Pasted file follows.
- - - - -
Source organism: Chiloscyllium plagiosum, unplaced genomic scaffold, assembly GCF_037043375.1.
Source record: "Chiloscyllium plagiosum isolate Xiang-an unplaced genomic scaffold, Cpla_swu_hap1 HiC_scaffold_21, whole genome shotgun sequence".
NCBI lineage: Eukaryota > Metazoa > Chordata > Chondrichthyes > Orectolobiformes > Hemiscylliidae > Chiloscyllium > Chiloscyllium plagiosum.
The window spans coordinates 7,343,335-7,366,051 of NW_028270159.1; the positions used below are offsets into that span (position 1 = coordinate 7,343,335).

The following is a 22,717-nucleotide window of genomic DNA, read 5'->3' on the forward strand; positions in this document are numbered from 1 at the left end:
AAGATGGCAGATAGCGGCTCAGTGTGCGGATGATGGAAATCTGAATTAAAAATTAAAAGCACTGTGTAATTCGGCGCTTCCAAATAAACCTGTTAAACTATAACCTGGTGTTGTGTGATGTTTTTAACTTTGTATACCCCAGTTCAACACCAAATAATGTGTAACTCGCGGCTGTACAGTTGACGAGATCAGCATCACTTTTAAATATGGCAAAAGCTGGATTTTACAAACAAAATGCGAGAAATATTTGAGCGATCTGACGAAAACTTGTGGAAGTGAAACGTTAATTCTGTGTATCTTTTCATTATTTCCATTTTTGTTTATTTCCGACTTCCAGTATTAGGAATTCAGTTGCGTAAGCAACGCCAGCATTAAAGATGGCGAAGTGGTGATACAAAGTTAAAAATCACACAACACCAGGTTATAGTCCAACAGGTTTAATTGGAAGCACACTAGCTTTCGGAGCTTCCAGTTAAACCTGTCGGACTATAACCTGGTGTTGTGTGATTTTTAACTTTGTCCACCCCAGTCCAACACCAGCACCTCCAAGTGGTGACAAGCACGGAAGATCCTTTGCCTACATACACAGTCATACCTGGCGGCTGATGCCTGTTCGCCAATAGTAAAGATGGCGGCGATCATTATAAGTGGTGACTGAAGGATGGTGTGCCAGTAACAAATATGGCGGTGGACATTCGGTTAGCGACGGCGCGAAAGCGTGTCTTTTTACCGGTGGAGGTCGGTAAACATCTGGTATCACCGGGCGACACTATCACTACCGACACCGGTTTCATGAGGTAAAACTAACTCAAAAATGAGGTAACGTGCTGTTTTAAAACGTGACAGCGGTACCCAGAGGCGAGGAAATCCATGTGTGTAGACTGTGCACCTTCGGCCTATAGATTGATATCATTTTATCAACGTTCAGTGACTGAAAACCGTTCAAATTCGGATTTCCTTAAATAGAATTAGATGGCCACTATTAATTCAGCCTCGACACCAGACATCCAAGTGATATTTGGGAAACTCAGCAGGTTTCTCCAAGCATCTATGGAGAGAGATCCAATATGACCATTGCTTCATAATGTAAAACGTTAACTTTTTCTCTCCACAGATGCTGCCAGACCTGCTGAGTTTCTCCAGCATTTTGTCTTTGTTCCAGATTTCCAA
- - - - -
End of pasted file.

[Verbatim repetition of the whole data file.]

Source organism: Chiloscyllium plagiosum, unplaced genomic scaffold, assembly GCF_037043375.1.
Source record: "Chiloscyllium plagiosum isolate Xiang-an unplaced genomic scaffold, Cpla_swu_hap1 HiC_scaffold_21, whole genome shotgun sequence".
NCBI lineage: Eukaryota > Metazoa > Chordata > Chondrichthyes > Orectolobiformes > Hemiscylliidae > Chiloscyllium > Chiloscyllium plagiosum.
The window spans coordinates 7,343,335-7,366,051 of NW_028270159.1; the positions used below are offsets into that span (position 1 = coordinate 7,343,335).

The following is a 22,717-nucleotide window of genomic DNA, read 5'->3' on the forward strand; positions in this document are numbered from 1 at the left end:
AAGATGGCAGATAGCGGCTCAGTGTGCGGATGATGGAAATCTGAATTAAAAATTAAAAGCACTGTGTAATTCGGCGCTTCCAAATAAACCTGTTAAACTATAACCTGGTGTTGTGTGATGTTTTTAACTTTGTATACCCCAGTTCAACACCAAATAATGTGTAACTCGCGGCTGTACAGTTGACGAGATCAGCATCACTTTTAAATATGGCAAAAGCTGGATTTTACAAACAAAATGCGAGAAATATTTGAGCGATCTGACGAAAACTTGTGGAAGTGAAACGTTAATTCTGTGTATCTTTTCATTATTTCCATTTTTGTTTATTTCCGACTTCCAGTATTAGGAATTCAGTTGCGTAAGCAACGCCAGCATTAAAGATGGCGAAGTGGTGATACAAAGTTAAAAATCACACAACACCAGGTTATAGTCCAACAGGTTTAATTGGAAGCACACTAGCTTTCGGAGCTTCCAGTTAAACCTGTCGGACTATAACCTGGTGTTGTGTGATTTTTAACTTTGTCCACCCCAGTCCAACACCAGCACCTCCAAGTGGTGACAAGCACGGAAGATCCTTTGCCTACATACACAGTCATACCTGGCGGCTGATGCCTGTTCGCCAATAGTAAAGATGGCGGCGATCATTATAAGTGGTGACTGAAGGATGGTGTGCCAGTAACAAATATGGCGGTGGACATTCGGTTAGCGACGGCGCGAAAGCGTGTCTTTTTACCGGTGGAGGTCGGTAAACATCTGGTATCACCGGGCGACACTATCACTACCGACACCGGTTTCATGAGGTAAAACTAACTCAAAAATGAGGTAACGTGCTGTTTTAAAACGTGACAGCGGTACCCAGAGGCGAGGAAATCCATGTGTGTAGACTGTGCACCTTCGGCCTATAGATTGATATCATTTTATCAACGTTCAGTGACTGAAAACCGTTCAAATTCGGATTTCCTTAAATAGAATTAGATGGCCACTATTAATTCAGCCTCGACACCAGACATCCAAGTGATATTTGGGAAACTCAGCAGGTTTCTCCAAGCATCTATGGAGAGAGATCCAATATGACCATTGCTTCATAATGTAAAACGTTAACTTTTTCTCTCCACAGATGCTGCCAGACCTGCTGAGTTTCTCCAGCATTTTGTCTTTGTTCCAGATTTCCAA